In this age of self-startups and e-tailers, the possibilities to carve out your own career in fashion have never been greater. From product design to seamstress and pattern maker, sales manager and PR/Social media account director, the choices of working in fashion are vast. However, a career in fashion does not always have to follow a single trajectory, as working in this creative sector can lead you to places and roles you may have never considered before.
A multi-functional career can be extremely rewarding and challenging, as Debra Simoes, Strategic Account Manager EMEA at The North Face shares. With a degree in philosophy next to an MBA, she may not have had a traditional start to her career, but over the years she has developed a unique skillset, the drive and passion needed to succeed in her role. FashionUnited talks with Simoes to learn more about how she began her career, what she has learnt from her various roles over the years, what specific skills are needed to keep growing and what it is like working at one of the largest outdoor brands in the world.
1) Tell us a bit about yourself – did you always want to work in fashion?
I am originally from Canada, but I moved to Europe nearly ten years ago for a role at The North Face. Before I joined the brand, I worked as a Product Manager for a sporting good company for nearly seven years. My education is actually not related to what I currently do – I have a degree in Philosophy. It was by fluke or by fate that my first job out of school was in the buying office of the department store The Bay (now known as Hudson’s Bay). This job gave me an opportunity to grow in an industry I knew nothing about. Fashion or merchandising was not necessarily something that I thought I would pursue as a career, but it just grew from there.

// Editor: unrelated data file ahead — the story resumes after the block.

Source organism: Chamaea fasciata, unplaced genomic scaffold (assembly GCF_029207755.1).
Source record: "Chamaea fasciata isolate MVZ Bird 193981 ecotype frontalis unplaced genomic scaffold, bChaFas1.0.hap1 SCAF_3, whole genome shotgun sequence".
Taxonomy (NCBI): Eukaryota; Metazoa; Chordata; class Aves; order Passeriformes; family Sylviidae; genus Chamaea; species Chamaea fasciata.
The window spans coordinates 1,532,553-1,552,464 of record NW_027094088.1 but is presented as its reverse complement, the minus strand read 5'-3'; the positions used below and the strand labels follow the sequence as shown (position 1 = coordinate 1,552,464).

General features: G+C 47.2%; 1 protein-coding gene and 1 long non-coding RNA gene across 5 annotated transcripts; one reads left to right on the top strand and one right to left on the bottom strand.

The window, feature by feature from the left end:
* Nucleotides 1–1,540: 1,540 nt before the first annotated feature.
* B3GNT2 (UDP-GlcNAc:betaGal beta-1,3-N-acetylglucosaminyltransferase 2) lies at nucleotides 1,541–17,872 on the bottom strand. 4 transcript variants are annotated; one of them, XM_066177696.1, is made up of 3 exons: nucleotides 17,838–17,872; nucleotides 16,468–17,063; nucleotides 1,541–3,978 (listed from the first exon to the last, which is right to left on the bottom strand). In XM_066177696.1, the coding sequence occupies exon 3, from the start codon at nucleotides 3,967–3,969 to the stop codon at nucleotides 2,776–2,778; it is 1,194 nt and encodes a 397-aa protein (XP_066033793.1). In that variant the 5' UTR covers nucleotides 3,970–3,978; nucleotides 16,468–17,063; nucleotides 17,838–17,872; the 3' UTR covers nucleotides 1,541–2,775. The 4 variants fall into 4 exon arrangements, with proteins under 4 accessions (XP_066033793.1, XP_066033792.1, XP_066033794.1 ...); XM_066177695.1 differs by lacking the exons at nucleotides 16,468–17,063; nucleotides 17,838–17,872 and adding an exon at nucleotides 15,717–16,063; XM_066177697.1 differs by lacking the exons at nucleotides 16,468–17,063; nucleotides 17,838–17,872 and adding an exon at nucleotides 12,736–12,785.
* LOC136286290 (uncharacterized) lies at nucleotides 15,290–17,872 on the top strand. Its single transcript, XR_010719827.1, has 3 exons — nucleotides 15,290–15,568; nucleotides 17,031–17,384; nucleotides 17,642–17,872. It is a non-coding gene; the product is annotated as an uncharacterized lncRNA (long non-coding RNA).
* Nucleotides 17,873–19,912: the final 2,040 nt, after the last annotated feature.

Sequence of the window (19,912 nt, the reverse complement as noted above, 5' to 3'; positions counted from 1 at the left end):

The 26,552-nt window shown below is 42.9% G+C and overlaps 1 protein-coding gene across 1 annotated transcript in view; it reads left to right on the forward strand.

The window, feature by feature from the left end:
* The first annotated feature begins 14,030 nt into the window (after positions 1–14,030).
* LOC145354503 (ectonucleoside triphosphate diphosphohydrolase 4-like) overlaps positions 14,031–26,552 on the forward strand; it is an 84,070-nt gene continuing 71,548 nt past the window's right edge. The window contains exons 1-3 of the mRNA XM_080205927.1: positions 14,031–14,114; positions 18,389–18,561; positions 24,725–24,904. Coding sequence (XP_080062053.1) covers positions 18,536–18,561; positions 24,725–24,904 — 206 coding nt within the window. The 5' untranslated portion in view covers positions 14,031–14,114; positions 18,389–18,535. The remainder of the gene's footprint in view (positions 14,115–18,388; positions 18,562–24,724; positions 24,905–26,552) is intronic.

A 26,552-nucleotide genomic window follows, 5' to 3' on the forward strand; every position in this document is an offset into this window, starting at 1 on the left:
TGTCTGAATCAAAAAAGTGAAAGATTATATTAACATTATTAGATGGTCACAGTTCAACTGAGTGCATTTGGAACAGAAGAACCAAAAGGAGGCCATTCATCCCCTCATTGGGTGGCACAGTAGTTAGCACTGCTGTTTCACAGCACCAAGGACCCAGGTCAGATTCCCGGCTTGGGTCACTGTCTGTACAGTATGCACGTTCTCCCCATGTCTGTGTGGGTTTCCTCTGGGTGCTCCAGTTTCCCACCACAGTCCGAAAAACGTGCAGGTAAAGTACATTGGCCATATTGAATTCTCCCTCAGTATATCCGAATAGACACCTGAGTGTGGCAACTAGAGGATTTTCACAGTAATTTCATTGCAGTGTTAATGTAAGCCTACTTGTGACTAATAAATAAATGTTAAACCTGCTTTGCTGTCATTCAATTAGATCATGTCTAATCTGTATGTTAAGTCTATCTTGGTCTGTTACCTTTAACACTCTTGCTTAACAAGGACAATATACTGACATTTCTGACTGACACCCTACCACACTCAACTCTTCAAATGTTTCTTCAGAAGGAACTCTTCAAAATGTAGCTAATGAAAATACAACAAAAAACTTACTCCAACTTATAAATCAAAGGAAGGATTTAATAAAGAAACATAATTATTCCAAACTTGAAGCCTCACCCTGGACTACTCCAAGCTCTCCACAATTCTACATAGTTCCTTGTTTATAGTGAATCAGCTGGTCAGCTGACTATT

2) When did you first start working for The North Face in Europe?
I was at a stage in my career where I had reached the point of wanting to try something new, to challenge myself and to see where that adventure may take me.
I had a friend, who I previously worked with, who knew the Director of Product for The North Face in Europe. I had always loved The North Face brand, and luckily, she was able to put us in touch. We tried to set up an interview for weeks but kept missing each other due to the time zone difference. We finally set up a telephone conference call for when he was going to be at The North Face head office in the U.S.. But seeing as I was going to be in California at the time, I thought, why not just fly to meet him in person? Meeting with someone in person is always preferable to a telephone call. I think that he was impressed with the initiative because it worked out. We had a good conversation, I met with a couple of other people on the team, and no more than a week later they offered me the position. It was a bit of a risk, but I thought well, why not go for it? I even agreed to move to our European HQ in Switzerland without ever having set foot in the country before. The risk paid off big time – I have been here ever since.
3) How did you end up in your current role at The North Face, a VF Corporation brand?
My first role at The North Face was Product Manager for Account Exclusive products. I worked with both the product team and the sales team to identify opportunities at our key accounts and make products for them. Over the years, that role evolved, and I was lucky enough to be able to expand my responsibilities to both special account projects and the inline range. About two years ago, an opportunity came up to join the Strategic Account team, which entailed moving from product to sales. I did not have any experience in sales. However, I had been working with the sales teams and key accounts for many years. The North Face asked me if I’d be interested in the role and I said yes. For a second time in my career, I was at a point where it was important to me to challenge myself and try something new. I started the job two years ago.